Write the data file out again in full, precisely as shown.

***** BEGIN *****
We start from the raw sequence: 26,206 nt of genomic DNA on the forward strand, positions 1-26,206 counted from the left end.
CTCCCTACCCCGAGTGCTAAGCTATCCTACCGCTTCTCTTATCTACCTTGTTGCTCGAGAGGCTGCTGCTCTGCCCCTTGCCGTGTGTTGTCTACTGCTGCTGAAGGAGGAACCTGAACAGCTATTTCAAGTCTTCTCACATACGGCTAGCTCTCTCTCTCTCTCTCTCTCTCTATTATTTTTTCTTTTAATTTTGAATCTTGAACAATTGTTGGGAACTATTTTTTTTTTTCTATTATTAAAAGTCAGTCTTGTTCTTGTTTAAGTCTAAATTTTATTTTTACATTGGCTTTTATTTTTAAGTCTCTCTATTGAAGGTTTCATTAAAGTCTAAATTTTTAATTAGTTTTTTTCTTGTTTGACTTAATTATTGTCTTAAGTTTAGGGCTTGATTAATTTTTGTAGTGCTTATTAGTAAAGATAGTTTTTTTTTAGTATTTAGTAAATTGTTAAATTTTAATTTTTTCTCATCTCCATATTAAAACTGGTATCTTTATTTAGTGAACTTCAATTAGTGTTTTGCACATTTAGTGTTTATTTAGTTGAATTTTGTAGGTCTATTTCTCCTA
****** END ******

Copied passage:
We start from the raw sequence: 26,206 nt of genomic DNA on the forward strand, positions 1-26,206 counted from the left end.
CTCCCTACCCCGAGTGCTAAGCTATCCTACCGCTTCTCTTATCTACCTTGTTGCTCGAGAGGCTGCTGCTCTGCCCCTTGCCGTGTGTTGTCTACTGCTGCTGAAGGAGGAACCTGAACAGCTATTTCAAGTCTTCTCACATACGGCTAGCTCTCTCTCTCTCTCTCTCTCTCTATTATTTTTTCTTTTAATTTTGAATCTTGAACAATTGTTGGGAACTATTTTTTTTTTTCTATTATTAAAAGTCAGTCTTGTTCTTGTTTAAGTCTAAATTTTATTTTTACATTGGCTTTTATTTTTAAGTCTCTCTATTGAAGGTTTCATTAAAGTCTAAATTTTTAATTAGTTTTTTTCTTGTTTGACTTAATTATTGTCTTAAGTTTAGGGCTTGATTAATTTTTGTAGTGCTTATTAGTAAAGATAGTTTTTTTTTAGTATTTAGTAAATTGTTAAATTTTAATTTTTTCTCATCTCCATATTAAAACTGGTATCTTTATTTAGTGAACTTCAATTAGTGTTTTGCACATTTAGTGTTTATTTAGTTGAATTTTGTAGGTCTATTTCTCCTA